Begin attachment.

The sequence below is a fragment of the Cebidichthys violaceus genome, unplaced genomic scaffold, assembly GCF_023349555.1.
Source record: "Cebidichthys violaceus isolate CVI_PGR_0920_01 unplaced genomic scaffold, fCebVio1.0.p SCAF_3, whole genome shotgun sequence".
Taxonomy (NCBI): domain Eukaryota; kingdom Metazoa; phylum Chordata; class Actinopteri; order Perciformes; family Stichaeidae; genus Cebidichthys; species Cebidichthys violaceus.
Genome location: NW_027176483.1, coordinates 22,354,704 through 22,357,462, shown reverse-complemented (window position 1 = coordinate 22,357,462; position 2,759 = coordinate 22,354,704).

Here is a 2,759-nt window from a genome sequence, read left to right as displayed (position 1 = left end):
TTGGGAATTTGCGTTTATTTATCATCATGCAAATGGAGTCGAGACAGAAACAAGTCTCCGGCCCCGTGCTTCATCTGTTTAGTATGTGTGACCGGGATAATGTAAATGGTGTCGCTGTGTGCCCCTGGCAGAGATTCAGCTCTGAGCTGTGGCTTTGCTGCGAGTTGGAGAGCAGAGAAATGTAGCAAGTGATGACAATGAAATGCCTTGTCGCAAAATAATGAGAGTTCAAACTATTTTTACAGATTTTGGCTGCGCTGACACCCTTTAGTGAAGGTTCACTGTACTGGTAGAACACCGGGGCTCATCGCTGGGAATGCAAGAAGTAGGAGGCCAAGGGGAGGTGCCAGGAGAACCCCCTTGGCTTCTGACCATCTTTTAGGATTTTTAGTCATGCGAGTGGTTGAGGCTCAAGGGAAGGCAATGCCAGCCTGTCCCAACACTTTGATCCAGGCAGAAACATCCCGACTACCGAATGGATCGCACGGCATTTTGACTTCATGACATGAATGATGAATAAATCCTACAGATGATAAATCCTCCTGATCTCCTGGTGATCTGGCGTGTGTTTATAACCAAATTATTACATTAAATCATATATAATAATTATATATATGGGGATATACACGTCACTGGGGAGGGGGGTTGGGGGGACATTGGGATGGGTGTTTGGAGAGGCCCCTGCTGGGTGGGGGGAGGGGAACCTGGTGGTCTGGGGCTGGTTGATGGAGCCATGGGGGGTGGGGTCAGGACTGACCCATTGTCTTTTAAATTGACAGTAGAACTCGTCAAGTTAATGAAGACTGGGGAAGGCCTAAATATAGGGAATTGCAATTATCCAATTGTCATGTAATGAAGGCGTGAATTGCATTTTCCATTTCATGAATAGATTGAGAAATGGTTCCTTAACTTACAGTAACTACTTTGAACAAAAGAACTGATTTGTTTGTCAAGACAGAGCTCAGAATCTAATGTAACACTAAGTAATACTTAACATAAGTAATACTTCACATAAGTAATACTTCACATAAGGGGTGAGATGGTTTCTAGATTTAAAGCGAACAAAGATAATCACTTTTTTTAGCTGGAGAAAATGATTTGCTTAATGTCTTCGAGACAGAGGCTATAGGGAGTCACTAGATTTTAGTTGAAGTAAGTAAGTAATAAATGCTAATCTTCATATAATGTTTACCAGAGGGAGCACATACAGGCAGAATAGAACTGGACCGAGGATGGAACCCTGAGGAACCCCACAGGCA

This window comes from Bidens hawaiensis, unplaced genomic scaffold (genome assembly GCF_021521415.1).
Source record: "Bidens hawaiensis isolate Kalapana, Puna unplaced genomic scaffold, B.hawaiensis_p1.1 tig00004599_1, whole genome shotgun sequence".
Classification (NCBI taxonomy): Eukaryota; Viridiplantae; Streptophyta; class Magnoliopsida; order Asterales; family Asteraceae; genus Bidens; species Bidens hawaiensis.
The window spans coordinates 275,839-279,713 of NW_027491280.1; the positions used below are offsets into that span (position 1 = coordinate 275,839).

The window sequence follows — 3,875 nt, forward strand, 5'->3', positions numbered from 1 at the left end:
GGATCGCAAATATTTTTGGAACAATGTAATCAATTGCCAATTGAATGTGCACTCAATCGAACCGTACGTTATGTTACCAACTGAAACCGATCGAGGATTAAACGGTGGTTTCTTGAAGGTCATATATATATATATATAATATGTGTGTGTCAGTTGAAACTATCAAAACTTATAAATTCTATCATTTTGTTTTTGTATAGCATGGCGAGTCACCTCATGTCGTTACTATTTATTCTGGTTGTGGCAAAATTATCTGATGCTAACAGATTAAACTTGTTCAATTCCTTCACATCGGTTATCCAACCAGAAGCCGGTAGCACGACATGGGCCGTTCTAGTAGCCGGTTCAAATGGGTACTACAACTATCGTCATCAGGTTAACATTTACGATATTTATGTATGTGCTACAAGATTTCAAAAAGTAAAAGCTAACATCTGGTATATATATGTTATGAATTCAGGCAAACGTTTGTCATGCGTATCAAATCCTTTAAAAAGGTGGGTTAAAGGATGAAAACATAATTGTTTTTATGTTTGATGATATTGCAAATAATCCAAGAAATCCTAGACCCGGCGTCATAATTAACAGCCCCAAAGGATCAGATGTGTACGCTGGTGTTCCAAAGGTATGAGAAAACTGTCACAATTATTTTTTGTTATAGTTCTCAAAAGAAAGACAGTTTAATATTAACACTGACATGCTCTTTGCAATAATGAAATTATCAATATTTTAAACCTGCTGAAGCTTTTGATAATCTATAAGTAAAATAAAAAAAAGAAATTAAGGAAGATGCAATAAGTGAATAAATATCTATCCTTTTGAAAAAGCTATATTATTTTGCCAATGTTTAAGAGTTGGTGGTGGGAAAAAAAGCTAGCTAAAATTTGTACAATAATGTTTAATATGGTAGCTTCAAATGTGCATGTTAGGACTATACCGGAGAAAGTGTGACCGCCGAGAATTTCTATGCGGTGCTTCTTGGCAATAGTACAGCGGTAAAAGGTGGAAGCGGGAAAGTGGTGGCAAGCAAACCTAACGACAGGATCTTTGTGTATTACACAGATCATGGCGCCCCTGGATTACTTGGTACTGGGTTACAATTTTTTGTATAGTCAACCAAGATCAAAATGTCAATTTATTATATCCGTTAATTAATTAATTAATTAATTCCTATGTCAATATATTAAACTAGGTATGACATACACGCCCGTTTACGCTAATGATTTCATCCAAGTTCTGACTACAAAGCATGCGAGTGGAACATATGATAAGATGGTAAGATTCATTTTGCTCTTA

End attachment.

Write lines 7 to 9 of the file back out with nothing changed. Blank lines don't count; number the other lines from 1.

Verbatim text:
This window comes from Bidens hawaiensis, unplaced genomic scaffold (genome assembly GCF_021521415.1).
Source record: "Bidens hawaiensis isolate Kalapana, Puna unplaced genomic scaffold, B.hawaiensis_p1.1 tig00004599_1, whole genome shotgun sequence".
Classification (NCBI taxonomy): Eukaryota; Viridiplantae; Streptophyta; class Magnoliopsida; order Asterales; family Asteraceae; genus Bidens; species Bidens hawaiensis.